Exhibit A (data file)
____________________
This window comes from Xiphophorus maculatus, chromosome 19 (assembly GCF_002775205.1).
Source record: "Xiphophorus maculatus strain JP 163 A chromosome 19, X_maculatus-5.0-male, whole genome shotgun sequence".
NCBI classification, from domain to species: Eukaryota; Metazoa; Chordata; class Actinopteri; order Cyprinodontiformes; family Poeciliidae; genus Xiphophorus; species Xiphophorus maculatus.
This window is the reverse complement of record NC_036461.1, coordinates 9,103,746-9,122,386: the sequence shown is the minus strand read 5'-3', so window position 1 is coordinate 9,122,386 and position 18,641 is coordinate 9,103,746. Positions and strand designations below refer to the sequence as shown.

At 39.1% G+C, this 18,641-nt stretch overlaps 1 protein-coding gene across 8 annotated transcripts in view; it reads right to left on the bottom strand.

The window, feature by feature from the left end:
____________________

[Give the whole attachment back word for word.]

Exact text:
This window comes from Xiphophorus maculatus, chromosome 19 (assembly GCF_002775205.1).
Source record: "Xiphophorus maculatus strain JP 163 A chromosome 19, X_maculatus-5.0-male, whole genome shotgun sequence".
NCBI classification, from domain to species: Eukaryota; Metazoa; Chordata; class Actinopteri; order Cyprinodontiformes; family Poeciliidae; genus Xiphophorus; species Xiphophorus maculatus.
This window is the reverse complement of record NC_036461.1, coordinates 9,103,746-9,122,386: the sequence shown is the minus strand read 5'-3', so window position 1 is coordinate 9,122,386 and position 18,641 is coordinate 9,103,746. Positions and strand designations below refer to the sequence as shown.

At 39.1% G+C, this 18,641-nt stretch overlaps 1 protein-coding gene across 8 annotated transcripts in view; it reads right to left on the bottom strand.

The window, feature by feature from the left end: